The helicoil insert is essentially two threads, one thread on the outside to grip the steel of the damaged item and another thread on the inside which provides the necessary M8 x 1.25 dimension. A blank hole diameter for a standard M8 thread would be approx 6.8 mm. That size blank hole would allow the tap to cut the necessary 8 mm thread. But in my case, the 8 mm thread is now damaged. This means that to fit the insert, the damaged hole has to be made slightly bigger using the drill bit that comes with the kit – the drill bit in the kit is 8.3 mm. The accompanying tap is specifically sized to cut into the new 8.3 mm hole to accommodate the outer thread of the insert.
This is the part of the seat lug where the helicoil will be fitted.
Before drilling and tapping, it is good practice to protect your bike; I’ve squeezed a cloth into the seat tube to protect the BB from debris but I’ve made sure it won’t foul and get caught in the drill (I would rather use a cloth than a Super Record seat pin). I also covered the rear tyre and brake with another cloth – that protected the tyre, brake, chain and gears from any debris falling from the seat lug. It only took a couple of seconds to drill the hole to the correct diameter.
When you are doing any cutting or facing you should use a cutting fluid, it not only makes the task easier and smoother, it also helps to prolong the sharpness and life of your tools. You can see how the cloth has collected the debris from the drilling and tapping.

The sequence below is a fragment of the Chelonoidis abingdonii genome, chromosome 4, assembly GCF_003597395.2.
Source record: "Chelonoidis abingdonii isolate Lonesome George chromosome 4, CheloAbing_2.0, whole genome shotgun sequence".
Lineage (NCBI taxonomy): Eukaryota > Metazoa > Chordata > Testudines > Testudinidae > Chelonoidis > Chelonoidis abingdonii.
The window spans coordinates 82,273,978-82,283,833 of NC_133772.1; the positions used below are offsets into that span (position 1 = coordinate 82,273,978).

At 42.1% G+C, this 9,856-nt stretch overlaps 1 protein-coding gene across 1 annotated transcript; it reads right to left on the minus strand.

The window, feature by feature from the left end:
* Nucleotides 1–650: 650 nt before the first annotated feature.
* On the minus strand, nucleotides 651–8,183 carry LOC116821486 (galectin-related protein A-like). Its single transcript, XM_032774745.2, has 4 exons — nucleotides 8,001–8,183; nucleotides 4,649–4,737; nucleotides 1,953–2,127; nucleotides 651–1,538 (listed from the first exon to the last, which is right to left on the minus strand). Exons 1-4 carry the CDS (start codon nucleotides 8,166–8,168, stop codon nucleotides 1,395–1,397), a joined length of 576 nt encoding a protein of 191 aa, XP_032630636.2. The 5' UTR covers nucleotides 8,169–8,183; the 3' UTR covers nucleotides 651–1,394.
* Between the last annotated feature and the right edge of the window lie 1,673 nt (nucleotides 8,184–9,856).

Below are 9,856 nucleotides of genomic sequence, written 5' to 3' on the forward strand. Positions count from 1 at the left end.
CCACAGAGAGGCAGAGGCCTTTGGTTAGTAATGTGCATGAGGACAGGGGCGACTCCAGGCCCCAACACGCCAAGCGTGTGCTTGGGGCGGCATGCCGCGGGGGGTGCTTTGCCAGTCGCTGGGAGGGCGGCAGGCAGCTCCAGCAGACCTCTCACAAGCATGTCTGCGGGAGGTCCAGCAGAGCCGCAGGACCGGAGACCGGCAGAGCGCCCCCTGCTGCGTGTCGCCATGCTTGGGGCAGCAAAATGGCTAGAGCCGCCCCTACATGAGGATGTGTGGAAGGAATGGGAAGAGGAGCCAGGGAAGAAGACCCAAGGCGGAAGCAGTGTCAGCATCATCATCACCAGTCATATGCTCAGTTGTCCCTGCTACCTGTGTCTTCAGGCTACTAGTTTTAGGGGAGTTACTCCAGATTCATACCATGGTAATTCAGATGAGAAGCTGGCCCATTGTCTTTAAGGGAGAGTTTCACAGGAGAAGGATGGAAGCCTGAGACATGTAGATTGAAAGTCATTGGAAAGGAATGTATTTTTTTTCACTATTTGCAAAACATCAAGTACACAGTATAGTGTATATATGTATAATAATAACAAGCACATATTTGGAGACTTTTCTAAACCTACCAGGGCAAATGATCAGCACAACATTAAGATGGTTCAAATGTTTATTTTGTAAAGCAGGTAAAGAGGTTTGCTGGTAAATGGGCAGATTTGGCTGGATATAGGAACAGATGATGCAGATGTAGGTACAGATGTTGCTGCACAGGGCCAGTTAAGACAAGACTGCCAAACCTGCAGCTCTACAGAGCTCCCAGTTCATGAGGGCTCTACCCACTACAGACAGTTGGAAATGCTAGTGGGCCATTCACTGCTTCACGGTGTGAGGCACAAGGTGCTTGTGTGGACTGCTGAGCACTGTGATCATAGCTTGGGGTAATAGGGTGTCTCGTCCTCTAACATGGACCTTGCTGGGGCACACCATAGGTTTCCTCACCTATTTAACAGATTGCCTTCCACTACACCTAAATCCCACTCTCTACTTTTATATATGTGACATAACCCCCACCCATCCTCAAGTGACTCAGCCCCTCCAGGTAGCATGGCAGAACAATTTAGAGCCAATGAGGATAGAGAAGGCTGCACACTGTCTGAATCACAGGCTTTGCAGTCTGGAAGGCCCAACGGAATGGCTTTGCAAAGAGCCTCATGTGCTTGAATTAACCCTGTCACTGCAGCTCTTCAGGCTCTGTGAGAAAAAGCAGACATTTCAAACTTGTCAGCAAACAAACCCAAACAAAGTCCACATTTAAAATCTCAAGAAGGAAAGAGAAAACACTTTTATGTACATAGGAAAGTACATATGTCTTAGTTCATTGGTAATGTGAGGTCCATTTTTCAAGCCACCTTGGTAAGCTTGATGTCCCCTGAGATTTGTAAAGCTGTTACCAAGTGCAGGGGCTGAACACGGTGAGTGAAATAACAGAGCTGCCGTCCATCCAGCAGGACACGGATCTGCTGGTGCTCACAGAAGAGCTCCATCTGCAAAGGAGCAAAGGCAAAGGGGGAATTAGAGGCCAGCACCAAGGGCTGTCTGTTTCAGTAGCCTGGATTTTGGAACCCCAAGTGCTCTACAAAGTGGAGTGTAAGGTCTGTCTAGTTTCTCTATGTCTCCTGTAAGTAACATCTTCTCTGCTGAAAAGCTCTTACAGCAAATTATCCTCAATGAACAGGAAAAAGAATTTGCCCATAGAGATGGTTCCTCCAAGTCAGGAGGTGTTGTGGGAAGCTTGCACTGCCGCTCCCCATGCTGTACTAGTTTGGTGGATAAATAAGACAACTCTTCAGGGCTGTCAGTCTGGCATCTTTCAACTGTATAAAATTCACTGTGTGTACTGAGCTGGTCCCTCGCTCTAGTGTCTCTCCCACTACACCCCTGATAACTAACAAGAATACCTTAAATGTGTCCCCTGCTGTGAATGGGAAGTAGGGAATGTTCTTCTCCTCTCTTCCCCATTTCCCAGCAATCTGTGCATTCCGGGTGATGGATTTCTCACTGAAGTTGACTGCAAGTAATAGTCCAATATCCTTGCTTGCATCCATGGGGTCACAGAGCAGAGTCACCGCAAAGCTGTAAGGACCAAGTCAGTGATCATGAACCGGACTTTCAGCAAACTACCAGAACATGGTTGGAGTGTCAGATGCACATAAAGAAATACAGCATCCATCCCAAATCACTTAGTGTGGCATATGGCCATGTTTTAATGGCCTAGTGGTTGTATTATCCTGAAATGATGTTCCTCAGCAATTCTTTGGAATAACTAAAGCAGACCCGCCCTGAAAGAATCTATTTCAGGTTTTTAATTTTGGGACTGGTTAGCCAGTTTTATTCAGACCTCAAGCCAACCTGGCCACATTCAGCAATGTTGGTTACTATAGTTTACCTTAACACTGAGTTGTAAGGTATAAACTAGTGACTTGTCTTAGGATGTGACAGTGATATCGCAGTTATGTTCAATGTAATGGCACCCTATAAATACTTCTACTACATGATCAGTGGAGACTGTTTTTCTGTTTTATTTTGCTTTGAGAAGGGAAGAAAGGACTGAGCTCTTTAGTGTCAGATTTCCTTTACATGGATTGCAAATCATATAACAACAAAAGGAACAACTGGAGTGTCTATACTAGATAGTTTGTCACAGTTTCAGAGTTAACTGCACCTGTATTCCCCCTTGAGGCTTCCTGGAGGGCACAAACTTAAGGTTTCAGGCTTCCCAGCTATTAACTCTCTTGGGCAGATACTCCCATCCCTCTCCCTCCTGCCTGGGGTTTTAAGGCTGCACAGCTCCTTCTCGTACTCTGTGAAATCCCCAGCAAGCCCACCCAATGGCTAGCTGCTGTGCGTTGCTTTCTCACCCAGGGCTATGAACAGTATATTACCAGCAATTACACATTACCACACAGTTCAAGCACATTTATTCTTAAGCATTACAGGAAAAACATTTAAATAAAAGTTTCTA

That cloth is now in the bin, you really don’t want to leave it on the work bench then pick it up by accident and wipe your paintwork with it!
The helicoil insert has a special tang on it which fits into the slot of the fitting tool. You can see a small notch on the tang – it is a built in weak point, so that once it is fitted in place, it can be knocked with a punch and it will snap off, leaving the helicoil in place.
This tool twists the helicoil into the freshly prepared and tapped hole. Once it is in place the tang can be snapped off.
The new replacement thread is solid. The feeling of winding the bolt into the thread gave me a lot of confidence – it is very secure and the bolt fits perfectly, it holds the seat pin tight.
I know it was a minor niggle, and probably comes across as a trivial detail, but having the correct SBDU bolt in place is very pleasing and I’m one step closer to completing that snagging list.
Will SB4059 ever be completed..?